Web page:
border-top: 1px solid #3e3e3e;
			a:link, a:visited, a:active {
				color: #00F6FE;
				text-decoration: none;
			a:hover {
				text-decoration: underline;
		<div style="float:left; width: 20%; height: 100%; overflow: auto;">
			<div style="padding: 20px">
				$albums = array();
				$mydir = dir('./');
				while(($file = $mydir->read()) !== false)
					if ($file != "." && $file != ".." && is_dir($file))
						$doc = new DOMDocument();
						$albumDate = strtotime(
						$album = array(
								"date" => $albumDate,
								"name" => $file);
						$albumInserted = false;
						for ($i = 0; $i <= count($albums); $i++)
							if ($album["date"] > $albums[$i]['date'])
								$albumInserted = true;
								array_splice($albums, $i, 0, array($album));
						if (!$albumInserted)
							$albums[] = $album;
				foreach($albums as $album)
					echo "<li><a href=\"#\" onclick=\"frames['viewer'].location.href = '" . 
							$album['name'] . "'; return false;\">" . $album['name'] . "</a><br>";
		<div style="float:left; width: 80%; height: 100%">
			<iframe name="viewer" src="directions.php" style="float:left; width:100%; height:100%; border:0;" frameborder="0"></iframe>

What we’re doing here is making a menu on the left side of the page that contains links to each of our albums which also happen to be subdirectories. We’re reading the gallery.xml file that accompanies each album to find the median date of the photos taken (thanks to our tweak to the SimpleViewer template). We’re then sorting the albums by that date ordered from most recent to least recent and creating a link for each album. On the right side of the page, we have an iframe. This iframe will act as a container that will hold each album as it is loaded.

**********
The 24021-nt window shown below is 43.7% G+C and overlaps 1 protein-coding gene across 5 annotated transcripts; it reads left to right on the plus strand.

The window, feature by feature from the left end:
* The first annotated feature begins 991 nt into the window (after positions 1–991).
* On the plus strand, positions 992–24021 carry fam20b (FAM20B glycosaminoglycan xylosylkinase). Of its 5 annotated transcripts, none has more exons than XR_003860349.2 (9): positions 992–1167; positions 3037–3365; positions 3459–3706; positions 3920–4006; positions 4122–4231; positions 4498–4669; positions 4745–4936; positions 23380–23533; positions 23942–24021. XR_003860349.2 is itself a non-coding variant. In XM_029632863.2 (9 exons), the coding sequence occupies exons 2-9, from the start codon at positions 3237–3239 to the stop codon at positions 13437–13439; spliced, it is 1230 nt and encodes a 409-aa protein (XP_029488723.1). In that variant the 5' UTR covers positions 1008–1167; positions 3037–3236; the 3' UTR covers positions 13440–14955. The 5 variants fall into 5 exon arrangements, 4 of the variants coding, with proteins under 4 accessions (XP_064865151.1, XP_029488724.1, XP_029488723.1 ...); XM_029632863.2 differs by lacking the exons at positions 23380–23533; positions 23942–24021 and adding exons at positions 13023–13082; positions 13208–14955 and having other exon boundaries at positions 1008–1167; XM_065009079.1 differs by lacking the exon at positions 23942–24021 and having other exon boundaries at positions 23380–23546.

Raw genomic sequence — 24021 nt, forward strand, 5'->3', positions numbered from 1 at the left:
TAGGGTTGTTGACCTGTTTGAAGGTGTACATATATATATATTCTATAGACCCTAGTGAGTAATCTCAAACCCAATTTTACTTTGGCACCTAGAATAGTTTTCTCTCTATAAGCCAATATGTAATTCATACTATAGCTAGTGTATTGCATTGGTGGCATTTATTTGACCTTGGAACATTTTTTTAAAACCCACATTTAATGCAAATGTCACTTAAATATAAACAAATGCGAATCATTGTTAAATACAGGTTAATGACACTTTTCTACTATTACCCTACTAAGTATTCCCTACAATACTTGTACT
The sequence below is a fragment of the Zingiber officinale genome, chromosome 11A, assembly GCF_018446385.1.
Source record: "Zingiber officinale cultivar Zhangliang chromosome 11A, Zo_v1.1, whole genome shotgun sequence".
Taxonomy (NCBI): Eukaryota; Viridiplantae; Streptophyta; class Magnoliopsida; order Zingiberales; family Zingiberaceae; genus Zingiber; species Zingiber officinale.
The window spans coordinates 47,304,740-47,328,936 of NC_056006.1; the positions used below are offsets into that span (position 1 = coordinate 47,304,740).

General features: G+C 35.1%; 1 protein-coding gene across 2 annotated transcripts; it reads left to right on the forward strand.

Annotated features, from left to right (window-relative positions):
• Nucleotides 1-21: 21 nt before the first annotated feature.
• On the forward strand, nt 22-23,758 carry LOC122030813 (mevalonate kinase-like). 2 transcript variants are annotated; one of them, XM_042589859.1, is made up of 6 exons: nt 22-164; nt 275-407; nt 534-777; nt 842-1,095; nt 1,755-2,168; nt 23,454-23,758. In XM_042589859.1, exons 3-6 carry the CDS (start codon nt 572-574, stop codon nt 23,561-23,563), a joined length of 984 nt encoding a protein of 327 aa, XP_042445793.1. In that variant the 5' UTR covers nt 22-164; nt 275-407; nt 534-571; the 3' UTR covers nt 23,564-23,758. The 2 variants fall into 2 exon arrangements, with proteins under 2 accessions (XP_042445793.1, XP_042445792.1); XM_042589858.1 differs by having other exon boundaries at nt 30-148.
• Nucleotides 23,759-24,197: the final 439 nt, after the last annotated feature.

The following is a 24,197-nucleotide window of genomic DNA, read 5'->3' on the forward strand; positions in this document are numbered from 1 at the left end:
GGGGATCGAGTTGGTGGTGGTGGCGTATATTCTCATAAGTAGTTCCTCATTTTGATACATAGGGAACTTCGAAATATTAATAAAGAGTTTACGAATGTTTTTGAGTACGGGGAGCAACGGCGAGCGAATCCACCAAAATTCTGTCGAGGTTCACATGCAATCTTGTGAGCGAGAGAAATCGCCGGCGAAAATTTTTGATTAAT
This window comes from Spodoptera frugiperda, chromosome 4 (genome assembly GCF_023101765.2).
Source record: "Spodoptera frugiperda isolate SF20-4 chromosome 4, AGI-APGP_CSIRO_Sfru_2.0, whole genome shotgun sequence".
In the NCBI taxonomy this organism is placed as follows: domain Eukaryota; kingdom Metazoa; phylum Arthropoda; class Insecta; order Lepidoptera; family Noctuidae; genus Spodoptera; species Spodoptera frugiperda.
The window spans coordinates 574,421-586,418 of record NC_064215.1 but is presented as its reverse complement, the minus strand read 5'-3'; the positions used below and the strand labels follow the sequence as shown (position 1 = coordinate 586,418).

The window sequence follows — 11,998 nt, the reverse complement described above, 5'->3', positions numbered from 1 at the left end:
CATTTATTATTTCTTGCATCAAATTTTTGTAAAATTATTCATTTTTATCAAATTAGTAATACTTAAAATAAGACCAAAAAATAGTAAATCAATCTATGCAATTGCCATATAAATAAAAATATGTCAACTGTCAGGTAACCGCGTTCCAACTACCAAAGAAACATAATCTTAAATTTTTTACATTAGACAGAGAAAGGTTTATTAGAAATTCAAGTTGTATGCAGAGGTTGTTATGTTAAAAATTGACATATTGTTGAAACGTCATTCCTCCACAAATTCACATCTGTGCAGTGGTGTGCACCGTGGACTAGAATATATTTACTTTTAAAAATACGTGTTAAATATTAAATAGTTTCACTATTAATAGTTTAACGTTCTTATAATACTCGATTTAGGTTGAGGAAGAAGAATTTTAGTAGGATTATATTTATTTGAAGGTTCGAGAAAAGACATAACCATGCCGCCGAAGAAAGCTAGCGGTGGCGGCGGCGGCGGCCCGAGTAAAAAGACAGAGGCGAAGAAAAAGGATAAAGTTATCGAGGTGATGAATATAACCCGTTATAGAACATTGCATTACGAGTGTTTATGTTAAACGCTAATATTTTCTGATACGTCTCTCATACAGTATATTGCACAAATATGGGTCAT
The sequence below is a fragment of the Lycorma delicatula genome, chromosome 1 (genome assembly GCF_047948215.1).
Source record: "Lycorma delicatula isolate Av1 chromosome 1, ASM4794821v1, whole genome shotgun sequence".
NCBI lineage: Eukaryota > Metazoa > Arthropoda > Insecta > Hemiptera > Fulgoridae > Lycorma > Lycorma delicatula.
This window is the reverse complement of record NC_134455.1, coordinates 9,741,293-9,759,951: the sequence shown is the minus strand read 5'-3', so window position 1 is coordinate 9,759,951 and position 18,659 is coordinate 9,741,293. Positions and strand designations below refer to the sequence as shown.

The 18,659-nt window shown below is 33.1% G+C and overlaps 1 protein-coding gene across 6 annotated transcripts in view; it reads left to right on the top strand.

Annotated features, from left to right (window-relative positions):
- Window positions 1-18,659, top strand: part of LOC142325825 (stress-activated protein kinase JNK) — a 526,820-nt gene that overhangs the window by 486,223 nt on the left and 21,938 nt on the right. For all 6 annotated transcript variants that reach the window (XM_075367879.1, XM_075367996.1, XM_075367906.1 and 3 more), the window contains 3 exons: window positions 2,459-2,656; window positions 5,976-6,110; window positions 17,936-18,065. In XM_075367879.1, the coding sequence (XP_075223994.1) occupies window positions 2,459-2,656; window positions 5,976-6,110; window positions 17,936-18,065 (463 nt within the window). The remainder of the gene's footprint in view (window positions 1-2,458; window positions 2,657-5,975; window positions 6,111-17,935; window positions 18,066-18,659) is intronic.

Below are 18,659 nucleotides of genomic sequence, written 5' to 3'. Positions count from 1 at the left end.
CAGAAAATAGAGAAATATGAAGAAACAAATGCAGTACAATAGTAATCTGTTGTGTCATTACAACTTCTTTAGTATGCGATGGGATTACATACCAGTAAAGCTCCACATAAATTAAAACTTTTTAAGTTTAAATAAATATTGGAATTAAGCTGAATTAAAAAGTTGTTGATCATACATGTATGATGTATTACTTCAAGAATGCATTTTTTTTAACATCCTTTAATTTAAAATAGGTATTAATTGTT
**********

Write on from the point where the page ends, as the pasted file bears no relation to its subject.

In my case, the iframe by default displays a directions.php page which essentially just instructs the user to select an album by clicking a link on the left side of the page. When an album’s link is clicked, the directions.php page will be replaced by the album’s page in the iframe. If everything was set up right, you should now be hosting your own free sexy photo gallery!

I know this isn’t the most comprehensive or detailed of posts, so if you have any feedback or questions, please feel free to post a comment. Good luck!

Tags: , ,


11.11.2008 / Andy said:


I am still caught in the same struggle — mine is a bit harder because I am not a php god — but I am still looking for a good free album / picture organizer / viewer. I like the frame and viewer idea — however the static coding gets old — trust me :) I’ve been doing it now for almost 2 years. I’ll admit that I’ve been pretty lazy with it and haven’t spent the time to create my own album page — but I have found a great plugin for WordPress that lets you imbed a gallery into a post using AJAX and lightbox and it is pretty straightforward to manage and implement. It is called NextGen Gallery. It might be something to look at for posting inline blog photos rather than deferring to a gallery page.

If your box is hosted on Linux look at gscripts for some handy photo-resizing and renaming scripts to batch process your photo galleries — makes it easy to size down thumbnails and photos for optimized load time. A good mass renaming script I’ve found is called mvb — if you can’t find it (I think it is no longer supported) let me know cuz I’ve got a copy on my server.

I had to laugh when I saw your wife’s preggar pictures because my wife is super self-conscious about her belly button too :). It is a pretty awesome feeling to feel the little thing moving around inside the belly!!


11.11.2008 / Andy said:

**oops that is what i get for opening my mouth before looking at your code rather than looking at the page source :) No static coding!! Yay!

Leave a Comment

Your email address is required but will not be published.